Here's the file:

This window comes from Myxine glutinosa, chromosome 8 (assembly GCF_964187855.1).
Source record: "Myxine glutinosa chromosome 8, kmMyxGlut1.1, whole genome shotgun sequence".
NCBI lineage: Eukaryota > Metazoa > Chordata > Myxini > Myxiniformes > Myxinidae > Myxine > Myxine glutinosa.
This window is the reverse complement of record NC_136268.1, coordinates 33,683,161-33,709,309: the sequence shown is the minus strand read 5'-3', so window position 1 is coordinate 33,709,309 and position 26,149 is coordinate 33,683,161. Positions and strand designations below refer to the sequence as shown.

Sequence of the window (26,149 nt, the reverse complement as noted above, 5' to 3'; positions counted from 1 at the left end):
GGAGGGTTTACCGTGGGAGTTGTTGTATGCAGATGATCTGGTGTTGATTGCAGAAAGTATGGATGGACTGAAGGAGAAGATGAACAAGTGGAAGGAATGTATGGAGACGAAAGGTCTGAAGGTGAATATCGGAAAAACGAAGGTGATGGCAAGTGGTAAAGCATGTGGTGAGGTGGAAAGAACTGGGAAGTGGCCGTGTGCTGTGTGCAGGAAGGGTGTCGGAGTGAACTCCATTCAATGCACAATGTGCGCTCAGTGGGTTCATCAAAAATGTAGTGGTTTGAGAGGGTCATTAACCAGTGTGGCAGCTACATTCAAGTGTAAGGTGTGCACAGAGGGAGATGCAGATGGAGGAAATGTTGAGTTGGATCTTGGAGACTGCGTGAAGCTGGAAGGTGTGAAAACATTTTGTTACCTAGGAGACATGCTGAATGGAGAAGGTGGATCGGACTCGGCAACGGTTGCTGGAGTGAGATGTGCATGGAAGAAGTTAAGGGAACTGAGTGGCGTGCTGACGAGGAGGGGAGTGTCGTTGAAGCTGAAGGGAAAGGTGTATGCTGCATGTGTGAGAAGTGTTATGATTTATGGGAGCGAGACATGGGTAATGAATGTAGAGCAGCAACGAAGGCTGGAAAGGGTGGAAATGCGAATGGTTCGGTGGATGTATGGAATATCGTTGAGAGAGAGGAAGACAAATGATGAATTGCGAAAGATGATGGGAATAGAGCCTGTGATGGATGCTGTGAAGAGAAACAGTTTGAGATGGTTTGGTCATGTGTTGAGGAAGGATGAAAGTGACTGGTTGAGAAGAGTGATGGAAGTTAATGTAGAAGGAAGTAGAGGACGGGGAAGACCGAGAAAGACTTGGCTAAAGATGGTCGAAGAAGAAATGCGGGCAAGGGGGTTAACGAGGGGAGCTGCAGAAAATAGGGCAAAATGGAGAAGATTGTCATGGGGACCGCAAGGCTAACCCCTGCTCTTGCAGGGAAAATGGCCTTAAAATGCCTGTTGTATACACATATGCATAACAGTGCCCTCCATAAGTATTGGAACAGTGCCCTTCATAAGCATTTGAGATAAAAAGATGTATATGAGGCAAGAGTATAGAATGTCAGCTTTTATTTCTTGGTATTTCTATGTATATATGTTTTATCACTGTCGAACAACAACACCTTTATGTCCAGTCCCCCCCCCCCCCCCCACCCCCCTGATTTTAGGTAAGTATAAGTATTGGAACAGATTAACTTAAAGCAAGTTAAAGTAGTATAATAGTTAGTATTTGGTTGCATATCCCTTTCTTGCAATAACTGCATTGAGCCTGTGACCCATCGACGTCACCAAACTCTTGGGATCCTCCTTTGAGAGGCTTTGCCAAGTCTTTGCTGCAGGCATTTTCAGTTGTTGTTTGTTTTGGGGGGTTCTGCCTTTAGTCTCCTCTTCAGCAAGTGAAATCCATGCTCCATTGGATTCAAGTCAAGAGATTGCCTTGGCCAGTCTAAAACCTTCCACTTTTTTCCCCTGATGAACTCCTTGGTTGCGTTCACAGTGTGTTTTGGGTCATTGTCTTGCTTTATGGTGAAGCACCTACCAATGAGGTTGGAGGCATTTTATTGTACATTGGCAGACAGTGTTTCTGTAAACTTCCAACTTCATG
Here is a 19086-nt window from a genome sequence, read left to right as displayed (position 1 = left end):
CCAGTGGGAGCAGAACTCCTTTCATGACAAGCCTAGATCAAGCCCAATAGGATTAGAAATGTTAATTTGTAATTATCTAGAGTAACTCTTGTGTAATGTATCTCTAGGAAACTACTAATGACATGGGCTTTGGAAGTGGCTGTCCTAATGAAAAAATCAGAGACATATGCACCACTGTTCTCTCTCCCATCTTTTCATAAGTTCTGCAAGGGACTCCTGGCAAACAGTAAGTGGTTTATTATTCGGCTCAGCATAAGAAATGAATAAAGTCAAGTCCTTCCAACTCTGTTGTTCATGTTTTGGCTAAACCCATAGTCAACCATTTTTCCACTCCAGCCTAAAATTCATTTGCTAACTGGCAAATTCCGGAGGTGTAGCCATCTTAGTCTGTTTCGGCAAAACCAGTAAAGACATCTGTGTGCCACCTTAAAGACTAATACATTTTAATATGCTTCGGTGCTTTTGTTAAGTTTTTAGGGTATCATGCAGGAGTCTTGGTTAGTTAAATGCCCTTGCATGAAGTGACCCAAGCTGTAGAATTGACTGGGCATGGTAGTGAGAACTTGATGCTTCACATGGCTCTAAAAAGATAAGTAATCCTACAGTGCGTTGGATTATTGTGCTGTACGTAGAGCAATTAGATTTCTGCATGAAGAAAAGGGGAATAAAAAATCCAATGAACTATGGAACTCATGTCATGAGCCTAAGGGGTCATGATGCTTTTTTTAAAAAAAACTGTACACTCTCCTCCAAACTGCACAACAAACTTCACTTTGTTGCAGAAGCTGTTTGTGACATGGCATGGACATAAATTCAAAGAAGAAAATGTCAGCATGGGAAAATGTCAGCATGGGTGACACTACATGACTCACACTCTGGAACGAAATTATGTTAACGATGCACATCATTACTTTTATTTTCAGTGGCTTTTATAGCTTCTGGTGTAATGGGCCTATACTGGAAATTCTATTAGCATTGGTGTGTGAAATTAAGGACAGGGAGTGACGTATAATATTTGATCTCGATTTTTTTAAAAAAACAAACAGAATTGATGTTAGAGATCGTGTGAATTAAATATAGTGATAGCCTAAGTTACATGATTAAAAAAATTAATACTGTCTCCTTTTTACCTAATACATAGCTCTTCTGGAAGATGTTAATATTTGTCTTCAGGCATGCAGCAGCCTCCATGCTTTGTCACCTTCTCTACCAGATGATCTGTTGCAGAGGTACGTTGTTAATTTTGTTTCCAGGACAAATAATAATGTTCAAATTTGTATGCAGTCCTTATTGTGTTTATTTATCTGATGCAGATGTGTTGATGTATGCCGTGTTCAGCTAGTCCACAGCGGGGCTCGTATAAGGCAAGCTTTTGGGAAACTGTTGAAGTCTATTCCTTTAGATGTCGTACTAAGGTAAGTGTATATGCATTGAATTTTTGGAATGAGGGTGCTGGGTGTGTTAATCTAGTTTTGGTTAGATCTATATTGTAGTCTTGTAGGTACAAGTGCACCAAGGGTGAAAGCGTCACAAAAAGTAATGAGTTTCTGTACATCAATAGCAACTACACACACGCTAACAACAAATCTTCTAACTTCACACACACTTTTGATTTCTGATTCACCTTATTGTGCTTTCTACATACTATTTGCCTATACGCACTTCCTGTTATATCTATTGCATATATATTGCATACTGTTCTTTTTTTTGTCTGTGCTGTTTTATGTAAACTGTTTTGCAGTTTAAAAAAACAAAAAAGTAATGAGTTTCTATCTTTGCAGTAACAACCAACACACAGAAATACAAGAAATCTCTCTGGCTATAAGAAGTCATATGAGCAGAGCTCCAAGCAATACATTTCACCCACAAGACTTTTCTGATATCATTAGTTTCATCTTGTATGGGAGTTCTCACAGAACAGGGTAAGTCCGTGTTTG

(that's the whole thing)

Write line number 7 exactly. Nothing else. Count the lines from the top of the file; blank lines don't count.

Here is a 19086-nt window from a genome sequence, read left to right as displayed (position 1 = left end):